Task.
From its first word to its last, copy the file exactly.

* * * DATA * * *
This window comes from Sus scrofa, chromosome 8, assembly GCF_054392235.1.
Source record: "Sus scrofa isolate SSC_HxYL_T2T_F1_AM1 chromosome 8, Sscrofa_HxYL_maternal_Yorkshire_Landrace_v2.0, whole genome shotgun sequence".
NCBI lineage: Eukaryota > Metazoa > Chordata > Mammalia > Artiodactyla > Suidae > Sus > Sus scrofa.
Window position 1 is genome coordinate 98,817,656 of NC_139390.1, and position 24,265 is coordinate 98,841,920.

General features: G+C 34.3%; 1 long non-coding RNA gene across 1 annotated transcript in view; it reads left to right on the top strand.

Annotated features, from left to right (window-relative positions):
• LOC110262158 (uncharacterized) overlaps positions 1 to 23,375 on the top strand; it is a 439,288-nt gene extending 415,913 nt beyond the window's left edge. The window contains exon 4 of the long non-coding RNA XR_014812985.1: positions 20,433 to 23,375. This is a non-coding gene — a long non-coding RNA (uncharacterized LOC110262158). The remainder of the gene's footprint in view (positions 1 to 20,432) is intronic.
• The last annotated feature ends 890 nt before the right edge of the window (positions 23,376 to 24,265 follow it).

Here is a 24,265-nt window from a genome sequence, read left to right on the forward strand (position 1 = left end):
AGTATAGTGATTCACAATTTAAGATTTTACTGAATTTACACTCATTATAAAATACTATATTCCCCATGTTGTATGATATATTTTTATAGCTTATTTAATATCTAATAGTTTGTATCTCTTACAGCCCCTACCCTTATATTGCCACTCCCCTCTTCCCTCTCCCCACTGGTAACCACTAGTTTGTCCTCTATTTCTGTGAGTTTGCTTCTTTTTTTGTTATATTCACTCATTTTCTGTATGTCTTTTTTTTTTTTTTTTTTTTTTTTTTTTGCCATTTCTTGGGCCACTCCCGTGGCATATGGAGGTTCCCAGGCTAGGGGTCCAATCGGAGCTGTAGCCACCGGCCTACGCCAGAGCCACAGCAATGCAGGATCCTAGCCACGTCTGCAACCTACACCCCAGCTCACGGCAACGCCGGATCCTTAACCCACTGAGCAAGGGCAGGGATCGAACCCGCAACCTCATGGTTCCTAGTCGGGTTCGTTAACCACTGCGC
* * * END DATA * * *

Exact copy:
This window comes from Sus scrofa, chromosome 8, assembly GCF_054392235.1.
Source record: "Sus scrofa isolate SSC_HxYL_T2T_F1_AM1 chromosome 8, Sscrofa_HxYL_maternal_Yorkshire_Landrace_v2.0, whole genome shotgun sequence".
NCBI lineage: Eukaryota > Metazoa > Chordata > Mammalia > Artiodactyla > Suidae > Sus > Sus scrofa.
Window position 1 is genome coordinate 98,817,656 of NC_139390.1, and position 24,265 is coordinate 98,841,920.

General features: G+C 34.3%; 1 long non-coding RNA gene across 1 annotated transcript in view; it reads left to right on the top strand.

Annotated features, from left to right (window-relative positions):
• LOC110262158 (uncharacterized) overlaps positions 1 to 23,375 on the top strand; it is a 439,288-nt gene extending 415,913 nt beyond the window's left edge. The window contains exon 4 of the long non-coding RNA XR_014812985.1: positions 20,433 to 23,375. This is a non-coding gene — a long non-coding RNA (uncharacterized LOC110262158). The remainder of the gene's footprint in view (positions 1 to 20,432) is intronic.
• The last annotated feature ends 890 nt before the right edge of the window (positions 23,376 to 24,265 follow it).

Here is a 24,265-nt window from a genome sequence, read left to right on the forward strand (position 1 = left end):
AGTATAGTGATTCACAATTTAAGATTTTACTGAATTTACACTCATTATAAAATACTATATTCCCCATGTTGTATGATATATTTTTATAGCTTATTTAATATCTAATAGTTTGTATCTCTTACAGCCCCTACCCTTATATTGCCACTCCCCTCTTCCCTCTCCCCACTGGTAACCACTAGTTTGTCCTCTATTTCTGTGAGTTTGCTTCTTTTTTTGTTATATTCACTCATTTTCTGTATGTCTTTTTTTTTTTTTTTTTTTTTTTTTTTTGCCATTTCTTGGGCCACTCCCGTGGCATATGGAGGTTCCCAGGCTAGGGGTCCAATCGGAGCTGTAGCCACCGGCCTACGCCAGAGCCACAGCAATGCAGGATCCTAGCCACGTCTGCAACCTACACCCCAGCTCACGGCAACGCCGGATCCTTAACCCACTGAGCAAGGGCAGGGATCGAACCCGCAACCTCATGGTTCCTAGTCGGGTTCGTTAACCACTGCGC